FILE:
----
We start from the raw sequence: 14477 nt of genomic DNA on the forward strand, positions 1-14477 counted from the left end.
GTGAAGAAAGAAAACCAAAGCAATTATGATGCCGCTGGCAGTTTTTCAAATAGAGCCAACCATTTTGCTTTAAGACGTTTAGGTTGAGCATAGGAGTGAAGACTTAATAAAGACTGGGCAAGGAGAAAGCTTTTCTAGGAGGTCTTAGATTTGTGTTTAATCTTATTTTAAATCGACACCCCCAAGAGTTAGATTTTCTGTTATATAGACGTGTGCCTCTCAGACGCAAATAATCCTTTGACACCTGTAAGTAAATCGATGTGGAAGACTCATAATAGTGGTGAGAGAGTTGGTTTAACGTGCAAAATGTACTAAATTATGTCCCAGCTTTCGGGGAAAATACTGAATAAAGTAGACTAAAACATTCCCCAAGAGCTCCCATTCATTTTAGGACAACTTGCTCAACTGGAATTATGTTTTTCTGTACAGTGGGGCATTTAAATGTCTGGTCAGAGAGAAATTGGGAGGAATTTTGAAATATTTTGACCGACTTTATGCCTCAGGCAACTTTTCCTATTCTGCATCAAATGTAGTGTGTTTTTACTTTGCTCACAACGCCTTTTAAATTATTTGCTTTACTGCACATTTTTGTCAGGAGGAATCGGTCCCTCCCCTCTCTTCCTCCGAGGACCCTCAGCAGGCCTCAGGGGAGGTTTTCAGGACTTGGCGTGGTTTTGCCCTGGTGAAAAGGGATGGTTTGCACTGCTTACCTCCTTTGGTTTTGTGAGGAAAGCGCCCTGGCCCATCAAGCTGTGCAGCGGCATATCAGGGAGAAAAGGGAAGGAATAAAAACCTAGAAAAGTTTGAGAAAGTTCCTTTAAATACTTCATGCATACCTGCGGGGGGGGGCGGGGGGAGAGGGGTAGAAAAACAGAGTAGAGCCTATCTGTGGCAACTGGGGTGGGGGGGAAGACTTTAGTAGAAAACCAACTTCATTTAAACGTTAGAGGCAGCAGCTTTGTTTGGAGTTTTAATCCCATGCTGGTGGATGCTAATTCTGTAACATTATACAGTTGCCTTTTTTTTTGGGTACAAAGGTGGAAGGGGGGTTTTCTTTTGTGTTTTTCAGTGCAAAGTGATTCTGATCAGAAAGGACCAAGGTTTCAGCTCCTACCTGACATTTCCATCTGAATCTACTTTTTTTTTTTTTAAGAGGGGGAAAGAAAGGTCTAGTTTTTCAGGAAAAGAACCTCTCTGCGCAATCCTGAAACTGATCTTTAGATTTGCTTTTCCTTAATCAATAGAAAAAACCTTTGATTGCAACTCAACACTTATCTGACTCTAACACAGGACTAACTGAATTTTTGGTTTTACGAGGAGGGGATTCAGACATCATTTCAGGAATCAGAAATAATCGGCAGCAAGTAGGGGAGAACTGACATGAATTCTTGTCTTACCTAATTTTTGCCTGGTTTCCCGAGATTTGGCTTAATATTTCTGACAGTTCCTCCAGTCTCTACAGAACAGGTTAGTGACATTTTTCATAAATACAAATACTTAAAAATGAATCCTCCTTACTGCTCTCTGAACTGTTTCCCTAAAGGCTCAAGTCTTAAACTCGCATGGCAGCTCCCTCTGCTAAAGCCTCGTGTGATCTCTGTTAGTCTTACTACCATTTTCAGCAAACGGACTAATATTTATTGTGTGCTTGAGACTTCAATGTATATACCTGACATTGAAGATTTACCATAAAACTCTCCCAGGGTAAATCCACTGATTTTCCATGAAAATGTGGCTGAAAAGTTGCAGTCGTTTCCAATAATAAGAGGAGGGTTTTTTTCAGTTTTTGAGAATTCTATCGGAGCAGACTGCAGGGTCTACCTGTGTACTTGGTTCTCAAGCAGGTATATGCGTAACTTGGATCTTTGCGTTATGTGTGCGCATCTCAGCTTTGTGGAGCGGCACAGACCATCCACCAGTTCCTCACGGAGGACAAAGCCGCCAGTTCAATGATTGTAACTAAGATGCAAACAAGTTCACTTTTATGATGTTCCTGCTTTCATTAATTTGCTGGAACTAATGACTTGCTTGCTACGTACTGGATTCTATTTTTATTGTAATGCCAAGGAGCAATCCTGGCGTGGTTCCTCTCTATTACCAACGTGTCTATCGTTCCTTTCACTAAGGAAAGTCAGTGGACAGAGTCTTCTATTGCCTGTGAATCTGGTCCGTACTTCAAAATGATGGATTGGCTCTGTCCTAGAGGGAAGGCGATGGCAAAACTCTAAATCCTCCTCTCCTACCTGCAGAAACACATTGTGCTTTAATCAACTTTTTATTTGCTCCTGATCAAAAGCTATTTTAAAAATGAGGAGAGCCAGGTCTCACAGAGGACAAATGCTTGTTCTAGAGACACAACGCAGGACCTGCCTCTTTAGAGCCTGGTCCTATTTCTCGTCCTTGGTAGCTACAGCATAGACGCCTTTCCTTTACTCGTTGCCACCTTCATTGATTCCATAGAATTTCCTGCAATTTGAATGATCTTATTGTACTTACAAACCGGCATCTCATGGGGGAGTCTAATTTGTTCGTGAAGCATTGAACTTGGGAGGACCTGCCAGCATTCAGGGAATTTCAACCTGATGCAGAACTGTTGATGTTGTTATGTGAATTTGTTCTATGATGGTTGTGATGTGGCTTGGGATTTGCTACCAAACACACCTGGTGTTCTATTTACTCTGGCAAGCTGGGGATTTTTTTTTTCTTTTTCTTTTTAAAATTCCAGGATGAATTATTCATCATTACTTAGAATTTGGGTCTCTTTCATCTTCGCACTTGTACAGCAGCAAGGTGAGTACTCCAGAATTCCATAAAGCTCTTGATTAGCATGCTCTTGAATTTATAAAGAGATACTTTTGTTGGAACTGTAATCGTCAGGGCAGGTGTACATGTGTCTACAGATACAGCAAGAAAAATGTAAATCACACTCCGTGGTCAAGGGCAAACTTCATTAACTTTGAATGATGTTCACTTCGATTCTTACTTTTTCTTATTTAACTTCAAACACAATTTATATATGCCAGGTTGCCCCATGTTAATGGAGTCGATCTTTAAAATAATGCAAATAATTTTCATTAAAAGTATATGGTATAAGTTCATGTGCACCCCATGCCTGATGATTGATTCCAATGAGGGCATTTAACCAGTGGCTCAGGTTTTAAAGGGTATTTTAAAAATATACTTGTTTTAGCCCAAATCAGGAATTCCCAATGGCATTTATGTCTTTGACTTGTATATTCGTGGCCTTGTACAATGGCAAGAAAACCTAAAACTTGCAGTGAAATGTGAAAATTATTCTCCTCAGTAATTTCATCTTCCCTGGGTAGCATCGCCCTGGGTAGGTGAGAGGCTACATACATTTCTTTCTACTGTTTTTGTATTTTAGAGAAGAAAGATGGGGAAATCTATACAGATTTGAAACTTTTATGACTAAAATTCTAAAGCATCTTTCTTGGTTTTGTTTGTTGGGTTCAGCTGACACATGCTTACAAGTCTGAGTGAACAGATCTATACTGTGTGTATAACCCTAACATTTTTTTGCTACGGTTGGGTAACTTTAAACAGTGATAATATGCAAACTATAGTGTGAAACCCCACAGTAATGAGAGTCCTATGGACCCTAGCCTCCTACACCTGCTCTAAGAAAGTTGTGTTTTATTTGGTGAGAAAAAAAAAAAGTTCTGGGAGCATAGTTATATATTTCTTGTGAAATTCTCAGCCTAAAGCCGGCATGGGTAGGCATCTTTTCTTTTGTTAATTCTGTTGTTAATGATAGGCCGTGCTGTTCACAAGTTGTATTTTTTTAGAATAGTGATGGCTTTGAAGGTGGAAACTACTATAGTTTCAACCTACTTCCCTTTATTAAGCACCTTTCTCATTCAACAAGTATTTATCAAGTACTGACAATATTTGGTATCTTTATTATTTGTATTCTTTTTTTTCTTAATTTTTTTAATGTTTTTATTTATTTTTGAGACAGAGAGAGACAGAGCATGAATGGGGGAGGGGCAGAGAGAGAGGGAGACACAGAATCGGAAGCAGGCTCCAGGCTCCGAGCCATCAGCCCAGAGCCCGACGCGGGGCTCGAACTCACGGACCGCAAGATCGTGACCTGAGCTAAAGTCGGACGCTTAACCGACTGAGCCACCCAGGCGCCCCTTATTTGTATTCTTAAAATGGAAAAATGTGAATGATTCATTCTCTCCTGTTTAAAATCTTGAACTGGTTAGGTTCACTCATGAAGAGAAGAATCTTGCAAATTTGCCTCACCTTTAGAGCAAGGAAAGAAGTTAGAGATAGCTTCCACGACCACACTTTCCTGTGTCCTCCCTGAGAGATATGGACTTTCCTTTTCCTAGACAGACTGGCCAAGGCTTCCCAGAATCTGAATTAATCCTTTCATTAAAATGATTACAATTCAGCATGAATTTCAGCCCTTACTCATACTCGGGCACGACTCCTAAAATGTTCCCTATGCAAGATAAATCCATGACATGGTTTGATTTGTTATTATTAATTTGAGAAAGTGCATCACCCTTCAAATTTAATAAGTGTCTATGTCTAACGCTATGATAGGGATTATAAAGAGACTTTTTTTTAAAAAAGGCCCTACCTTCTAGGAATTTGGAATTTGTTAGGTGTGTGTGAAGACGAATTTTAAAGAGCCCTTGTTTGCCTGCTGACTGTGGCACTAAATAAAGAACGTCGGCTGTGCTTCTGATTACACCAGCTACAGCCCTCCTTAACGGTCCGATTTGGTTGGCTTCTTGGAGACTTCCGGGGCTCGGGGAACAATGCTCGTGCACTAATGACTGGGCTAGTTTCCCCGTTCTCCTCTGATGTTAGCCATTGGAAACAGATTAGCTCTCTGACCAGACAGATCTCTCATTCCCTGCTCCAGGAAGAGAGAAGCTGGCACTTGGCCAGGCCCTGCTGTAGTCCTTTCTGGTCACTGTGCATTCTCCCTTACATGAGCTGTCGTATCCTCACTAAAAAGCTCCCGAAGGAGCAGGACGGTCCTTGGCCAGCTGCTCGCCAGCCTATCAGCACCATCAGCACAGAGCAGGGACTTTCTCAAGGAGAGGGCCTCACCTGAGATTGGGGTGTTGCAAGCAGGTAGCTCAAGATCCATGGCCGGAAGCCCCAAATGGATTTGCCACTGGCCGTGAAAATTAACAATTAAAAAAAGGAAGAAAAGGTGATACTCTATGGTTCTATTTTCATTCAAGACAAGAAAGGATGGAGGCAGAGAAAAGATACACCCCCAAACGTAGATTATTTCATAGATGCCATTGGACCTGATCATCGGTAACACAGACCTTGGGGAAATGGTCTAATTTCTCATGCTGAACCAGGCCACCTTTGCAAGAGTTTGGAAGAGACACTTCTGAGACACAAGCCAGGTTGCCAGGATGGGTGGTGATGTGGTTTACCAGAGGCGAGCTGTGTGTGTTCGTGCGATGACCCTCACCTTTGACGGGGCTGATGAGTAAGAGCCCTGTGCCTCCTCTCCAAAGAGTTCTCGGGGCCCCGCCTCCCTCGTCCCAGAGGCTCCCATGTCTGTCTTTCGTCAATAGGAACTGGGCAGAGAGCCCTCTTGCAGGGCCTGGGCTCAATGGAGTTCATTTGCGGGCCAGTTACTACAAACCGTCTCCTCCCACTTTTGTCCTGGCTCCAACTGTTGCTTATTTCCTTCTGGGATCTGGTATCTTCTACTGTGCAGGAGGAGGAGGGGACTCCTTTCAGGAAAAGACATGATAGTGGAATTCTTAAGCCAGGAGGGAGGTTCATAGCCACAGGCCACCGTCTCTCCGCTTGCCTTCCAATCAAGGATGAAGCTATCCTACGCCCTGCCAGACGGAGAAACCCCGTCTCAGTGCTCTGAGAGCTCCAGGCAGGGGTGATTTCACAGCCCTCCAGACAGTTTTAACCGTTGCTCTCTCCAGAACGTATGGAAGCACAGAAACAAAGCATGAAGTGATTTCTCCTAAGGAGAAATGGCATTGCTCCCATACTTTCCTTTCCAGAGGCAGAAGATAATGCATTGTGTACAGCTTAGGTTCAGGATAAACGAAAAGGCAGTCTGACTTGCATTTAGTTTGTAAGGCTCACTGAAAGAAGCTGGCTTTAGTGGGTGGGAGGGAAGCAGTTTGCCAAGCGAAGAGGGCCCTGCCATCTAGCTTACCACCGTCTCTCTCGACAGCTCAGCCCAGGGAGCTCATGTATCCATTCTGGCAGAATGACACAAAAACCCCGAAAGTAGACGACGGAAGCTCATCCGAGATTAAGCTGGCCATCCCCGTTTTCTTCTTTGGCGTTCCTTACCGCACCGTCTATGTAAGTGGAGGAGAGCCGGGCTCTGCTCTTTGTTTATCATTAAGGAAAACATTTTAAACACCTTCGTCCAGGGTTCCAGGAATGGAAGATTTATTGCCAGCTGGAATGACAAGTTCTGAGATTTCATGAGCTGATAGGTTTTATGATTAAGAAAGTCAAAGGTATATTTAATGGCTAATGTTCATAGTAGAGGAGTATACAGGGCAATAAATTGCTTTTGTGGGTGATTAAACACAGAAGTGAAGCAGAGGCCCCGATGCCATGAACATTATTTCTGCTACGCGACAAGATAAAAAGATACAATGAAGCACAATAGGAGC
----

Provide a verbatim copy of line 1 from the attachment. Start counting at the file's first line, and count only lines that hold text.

We start from the raw sequence: 14477 nt of genomic DNA on the forward strand, positions 1-14477 counted from the left end.